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The first recording of another monumental work for piano by the composer of Opus clavicembalisticum and Sequentia cyclica. Kaikhosru Sorabji tended to discourage performances of his music, feeling that most musicians not only lacked the technical equipment and dedication to conquer his vast scores, but also that they would not satisfactorily grasp their spiritual content. Born in a London suburb of Parsee origin, living for much of his life on a remote Scottish island, Sorabji died in 1988, and only in the last two decades have advances in digital publishing enabled his many unperformed and intimidatingly large pieces to be transferred from manuscript, and then taken on by dedicated performers such as the British pianist Jonathan Powell, whose first recording of the eight-hour Sequentia Cyclica won widespread praise on it's release by Piano Classics: Sorabji's 'most inclusive and revealing major statement' according to Gramophone, 'a wilful yet engrossing challenge that, in Powell, has met it's match.' Composed in the mid-1950s, the Toccata terza had been thought lost until the score turned up in 2019, and Abel Sánchez-Aguilera has produced his own critical edition in order to make this first recording: a monumental labour of love and skill. The Toccata is cast in ten sections, including a 50-minute Passacaglia - one of Sorabji's favourite forms - and the kind of thorny counterpoint and mountainous climaxes which will be familiar to followers of his music. There are four extant Toccatas: 'They seem to look back to the examples of Bach and Busoni,' as Sánchez-Aguilera remarks in his booklet introduction, 'reinvented in Sorabji's personal language and expanded to monumental proportions. Notwithstanding their complexity, several features make them particularly effective and accessible to the listener. They make use of familiar procedures - such as the variation and the fugue - and thus establishing clear links with tradition.' No Sorabji collector will ignore this major new release of his music, and searchers for rarities in the hyper-virtuoso piano repertoire will discover a new treasure.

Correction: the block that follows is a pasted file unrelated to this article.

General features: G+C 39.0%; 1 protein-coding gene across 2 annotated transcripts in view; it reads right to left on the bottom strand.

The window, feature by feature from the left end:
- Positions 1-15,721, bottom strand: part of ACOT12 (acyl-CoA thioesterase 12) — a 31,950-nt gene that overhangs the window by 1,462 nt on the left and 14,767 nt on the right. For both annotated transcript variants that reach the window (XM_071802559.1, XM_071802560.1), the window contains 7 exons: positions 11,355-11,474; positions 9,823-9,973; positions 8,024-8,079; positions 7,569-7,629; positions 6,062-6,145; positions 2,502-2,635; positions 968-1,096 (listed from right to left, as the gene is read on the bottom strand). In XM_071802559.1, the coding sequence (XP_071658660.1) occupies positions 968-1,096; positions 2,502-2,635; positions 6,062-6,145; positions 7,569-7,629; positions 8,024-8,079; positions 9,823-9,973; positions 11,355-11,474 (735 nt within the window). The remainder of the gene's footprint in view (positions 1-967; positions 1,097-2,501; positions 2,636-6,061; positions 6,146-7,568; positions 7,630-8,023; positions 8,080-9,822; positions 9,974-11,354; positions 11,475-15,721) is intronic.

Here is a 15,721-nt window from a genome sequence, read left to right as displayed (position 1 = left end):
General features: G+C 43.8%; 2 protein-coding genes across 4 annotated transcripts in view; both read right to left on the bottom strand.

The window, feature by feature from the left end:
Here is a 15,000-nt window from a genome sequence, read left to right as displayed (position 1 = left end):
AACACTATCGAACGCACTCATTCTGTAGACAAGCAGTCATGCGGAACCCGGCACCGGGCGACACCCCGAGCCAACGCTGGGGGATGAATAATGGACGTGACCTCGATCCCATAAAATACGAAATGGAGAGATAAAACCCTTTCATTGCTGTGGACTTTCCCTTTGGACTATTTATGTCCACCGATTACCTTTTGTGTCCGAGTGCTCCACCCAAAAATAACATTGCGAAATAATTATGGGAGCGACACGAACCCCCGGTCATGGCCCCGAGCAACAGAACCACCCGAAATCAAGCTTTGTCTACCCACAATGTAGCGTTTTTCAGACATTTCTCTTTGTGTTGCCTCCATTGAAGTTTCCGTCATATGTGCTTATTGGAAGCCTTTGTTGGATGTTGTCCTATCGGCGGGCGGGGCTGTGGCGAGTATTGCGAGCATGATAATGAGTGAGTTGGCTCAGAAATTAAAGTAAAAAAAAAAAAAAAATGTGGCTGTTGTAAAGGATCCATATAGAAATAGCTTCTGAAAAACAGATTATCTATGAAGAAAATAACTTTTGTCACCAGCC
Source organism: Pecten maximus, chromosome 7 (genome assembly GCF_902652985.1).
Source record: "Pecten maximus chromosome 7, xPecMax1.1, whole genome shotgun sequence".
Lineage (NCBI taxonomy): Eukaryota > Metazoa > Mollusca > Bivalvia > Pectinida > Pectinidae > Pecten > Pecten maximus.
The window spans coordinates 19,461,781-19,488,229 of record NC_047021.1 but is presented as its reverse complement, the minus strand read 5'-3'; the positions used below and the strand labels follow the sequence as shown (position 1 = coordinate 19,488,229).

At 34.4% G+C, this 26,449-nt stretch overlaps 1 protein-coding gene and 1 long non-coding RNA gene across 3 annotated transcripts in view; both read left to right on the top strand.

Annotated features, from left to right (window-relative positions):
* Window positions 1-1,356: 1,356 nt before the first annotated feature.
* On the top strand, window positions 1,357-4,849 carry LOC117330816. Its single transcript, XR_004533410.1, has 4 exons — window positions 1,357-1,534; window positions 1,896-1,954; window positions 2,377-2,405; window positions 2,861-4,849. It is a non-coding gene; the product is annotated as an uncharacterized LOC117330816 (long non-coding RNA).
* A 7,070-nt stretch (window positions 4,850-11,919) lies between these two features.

The first recording of another monumental work for piano by the composer of Opus clavicembalisticum and Sequentia cyclica. Kaikhosru Sorabji tended to discourage performances of his music, feeling that most musicians not only lacked the technical equipment and dedication to conquer his vast scores, but also that they would not satisfactorily grasp their spiritual content. Born in a London suburb of Parsee origin, living for much of his life on a remote Scottish island, Sorabji died in 1988, and only in the last two decades have advances in digital publishing enabled his many unperformed and intimidatingly large pieces to be transferred from manuscript, and then taken on by dedicated performers such as the British pianist Jonathan Powell, whose first recording of the eight-hour Sequentia Cyclica won widespread praise on it's release by Piano Classics: Sorabji's 'most inclusive and revealing major statement' according to Gramophone, 'a wilful yet engrossing challenge that, in Powell, has met it's match.' Composed in the mid-1950s, the Toccata terza had been thought lost until the score turned up in 2019, and Abel Sánchez-Aguilera has produced his own critical edition in order to make this first recording: a monumental labour of love and skill. The Toccata is cast in ten sections, including a 50-minute Passacaglia - one of Sorabji's favourite forms - and the kind of thorny counterpoint and mountainous climaxes which will be familiar to followers of his music. There are four extant Toccatas: 'They seem to look back to the examples of Bach and Busoni,' as Sánchez-Aguilera remarks in his booklet introduction, 'reinvented in Sorabji's personal language and expanded to monumental proportions. Notwithstanding their complexity, several features make them particularly effective and accessible to the listener. They make use of familiar procedures - such as the variation and the fugue - and thus establishing clear links with tradition.' No Sorabji collector will ignore this major new release of his music, and searchers for rarities in the hyper-virtuoso piano repertoire will discover a new treasure.